Health & Medicine

Exercise will help us avoid chronic diseases

Chronic diseases afflict 100 million Americans, cause seven out of 10 deaths, and consume $2 out of every $3 spent on health care.

Yet much of the burden — personal and financial — can be prevented with simple lifestyle choices. A major contributing factor is physical inactivity. Americans just aren't moving enough, and it's killing them.

To combat this burgeoning health threat, the U.S. Department of Health and Human Services has just released a practical road map to a healthier lifestyle, called the Physical Activity Guidelines for Americans. Developed with the help of the nation's leading physical-activity scientists, these guidelines provide specific recommendations on what we need to do and how long we need to do it.

More than 50 percent of American adults do not get enough physical activity, and one-quarter of adults are not active at all in their leisure time. As a consequence, conditions such as obesity, coronary heart disease, stroke, high blood pressure, type 2 diabetes, colon and breast cancer, and depression affect more than 100 million adults.

Inactive children are at increased risk for eventually developing illnesses like diabetes and heart disease. The cost of treating these chronic conditions accounts for more than 70 percent of the $2 trillion-plus that America spends on health care each year. In other words, by just sitting around and not exercising, Americans waste $1.4 trillion every year.

Thankfully, the cure for what ails us hardly costs anything at all. You don't need to belong to a gym or health club. You don't need fancy equipment. Most of us don't even need a doctor's permission before beginning therapy. These guidelines state that adults should get at least two and a half hours each week of moderate-intensity aerobic activity like fast walking, dancing or raking leaves.

Adults should also do activities to strengthen muscles and bones — such as lifting weights, doing pushups, working with resistance bands or digging in the garden — at least two days a week.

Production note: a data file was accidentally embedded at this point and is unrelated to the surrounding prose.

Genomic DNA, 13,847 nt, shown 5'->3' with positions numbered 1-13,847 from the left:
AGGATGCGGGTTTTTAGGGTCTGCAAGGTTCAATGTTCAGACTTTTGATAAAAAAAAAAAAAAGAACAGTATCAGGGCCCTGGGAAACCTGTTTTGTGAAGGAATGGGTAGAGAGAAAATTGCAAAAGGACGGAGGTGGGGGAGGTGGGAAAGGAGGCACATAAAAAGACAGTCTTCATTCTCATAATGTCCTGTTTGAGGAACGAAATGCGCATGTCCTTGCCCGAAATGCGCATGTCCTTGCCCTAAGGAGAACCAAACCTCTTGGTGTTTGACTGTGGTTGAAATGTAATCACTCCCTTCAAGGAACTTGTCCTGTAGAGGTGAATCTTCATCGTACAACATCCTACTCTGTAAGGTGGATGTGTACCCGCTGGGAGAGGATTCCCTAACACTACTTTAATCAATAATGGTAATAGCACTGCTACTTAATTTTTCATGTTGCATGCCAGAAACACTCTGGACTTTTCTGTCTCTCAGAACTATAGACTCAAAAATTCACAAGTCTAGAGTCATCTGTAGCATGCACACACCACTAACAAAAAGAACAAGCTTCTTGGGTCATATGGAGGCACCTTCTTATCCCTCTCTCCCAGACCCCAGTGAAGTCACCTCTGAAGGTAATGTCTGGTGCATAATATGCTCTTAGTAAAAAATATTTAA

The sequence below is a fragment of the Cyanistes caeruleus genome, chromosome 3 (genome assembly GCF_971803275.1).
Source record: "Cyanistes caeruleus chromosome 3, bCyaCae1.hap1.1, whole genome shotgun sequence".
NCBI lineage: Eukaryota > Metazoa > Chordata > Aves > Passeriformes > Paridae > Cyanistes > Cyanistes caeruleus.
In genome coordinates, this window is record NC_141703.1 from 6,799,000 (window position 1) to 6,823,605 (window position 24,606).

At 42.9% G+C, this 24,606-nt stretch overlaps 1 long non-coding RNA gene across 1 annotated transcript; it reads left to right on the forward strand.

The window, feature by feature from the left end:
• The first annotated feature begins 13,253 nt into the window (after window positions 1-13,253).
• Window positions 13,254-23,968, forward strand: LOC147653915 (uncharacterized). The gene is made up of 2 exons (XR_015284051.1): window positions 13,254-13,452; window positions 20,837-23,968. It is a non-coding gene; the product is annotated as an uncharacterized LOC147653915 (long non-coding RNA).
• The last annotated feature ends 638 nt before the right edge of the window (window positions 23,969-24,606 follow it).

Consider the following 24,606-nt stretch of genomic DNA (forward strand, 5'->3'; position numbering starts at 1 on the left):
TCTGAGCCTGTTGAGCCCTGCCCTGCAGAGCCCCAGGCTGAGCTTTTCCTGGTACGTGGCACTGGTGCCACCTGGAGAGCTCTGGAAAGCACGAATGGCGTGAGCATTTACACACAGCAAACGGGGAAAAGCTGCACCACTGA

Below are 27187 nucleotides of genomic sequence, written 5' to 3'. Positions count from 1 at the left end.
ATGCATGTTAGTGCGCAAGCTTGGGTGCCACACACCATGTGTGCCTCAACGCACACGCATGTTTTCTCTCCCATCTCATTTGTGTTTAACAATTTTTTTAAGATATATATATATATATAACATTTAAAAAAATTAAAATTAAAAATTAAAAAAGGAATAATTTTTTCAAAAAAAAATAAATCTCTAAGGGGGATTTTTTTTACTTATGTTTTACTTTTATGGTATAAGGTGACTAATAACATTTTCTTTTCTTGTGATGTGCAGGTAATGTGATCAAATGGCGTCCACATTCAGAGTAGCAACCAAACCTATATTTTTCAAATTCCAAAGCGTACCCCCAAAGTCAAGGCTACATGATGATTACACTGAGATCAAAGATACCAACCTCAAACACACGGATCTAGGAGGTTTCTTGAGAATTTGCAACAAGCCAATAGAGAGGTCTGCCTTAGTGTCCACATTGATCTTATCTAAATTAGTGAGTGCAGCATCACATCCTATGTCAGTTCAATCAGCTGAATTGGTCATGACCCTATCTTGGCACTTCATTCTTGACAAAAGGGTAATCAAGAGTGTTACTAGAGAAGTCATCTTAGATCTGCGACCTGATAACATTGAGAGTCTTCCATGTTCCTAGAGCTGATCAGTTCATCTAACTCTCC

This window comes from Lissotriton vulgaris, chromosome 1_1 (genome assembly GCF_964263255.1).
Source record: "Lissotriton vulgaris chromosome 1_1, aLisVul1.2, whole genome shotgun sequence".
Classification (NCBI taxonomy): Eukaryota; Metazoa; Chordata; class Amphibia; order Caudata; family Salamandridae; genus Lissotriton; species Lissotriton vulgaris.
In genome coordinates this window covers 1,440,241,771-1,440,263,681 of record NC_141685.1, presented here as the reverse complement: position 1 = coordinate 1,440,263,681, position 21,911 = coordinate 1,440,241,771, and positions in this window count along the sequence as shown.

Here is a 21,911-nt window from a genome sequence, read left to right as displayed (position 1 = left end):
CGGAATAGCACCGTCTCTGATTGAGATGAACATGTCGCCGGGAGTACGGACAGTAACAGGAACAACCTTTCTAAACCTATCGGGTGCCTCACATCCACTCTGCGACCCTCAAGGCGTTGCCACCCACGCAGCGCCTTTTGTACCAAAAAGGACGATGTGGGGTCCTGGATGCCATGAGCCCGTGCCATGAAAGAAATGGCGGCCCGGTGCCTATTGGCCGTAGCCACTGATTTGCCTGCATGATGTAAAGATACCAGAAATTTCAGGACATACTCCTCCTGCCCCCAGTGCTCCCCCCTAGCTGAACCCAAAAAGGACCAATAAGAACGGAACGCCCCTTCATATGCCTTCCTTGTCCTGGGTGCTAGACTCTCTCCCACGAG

After you get in decent shape, you can save time by replacing some or all of the moderate-intensity aerobic activity with vigorous-intensity physical activity like jogging, fast swimming and other activities that take more effort. Vigorous-intensity activity provides comparable health benefits to moderate-intensity activity in about half the time.

It's important to keep in mind that some physical activity is better than none. These guidelines present scientific evidence that Americans who are inactive can begin to gain health improvements by adding as little as 10 minutes of physical activity every day. Being physically active is an important part of living a longer, healthier, happier life. It can help relieve stress, reduce feelings of depression and anxiety, and improve self-esteem.

In addition to reducing the risks of chronic conditions and helping to achieve and maintain a healthy weight, physical activity helps build and maintain bones, muscles and joints, builds endurance and enhances flexibility and posture.

These guidelines reinforce my priorities as secretary, which have been to create a culture of wellness to help Americans prevent debilitating and costly health problems. Built on the foundation of individual responsibility for personal wellness, this culture emphasizes regular physical activity, a healthful diet, preventive health measures such as medical screenings, and avoidance of risky behaviors like smoking and drug abuse.

There are many ways to build the right amount of activity into your life. Whether it is activity already a part of your day or an activity you used to enjoy that you haven't done in a while — such as basketball, tennis or yard work — let's learn from these new guidelines and become a nation that is more physically active.

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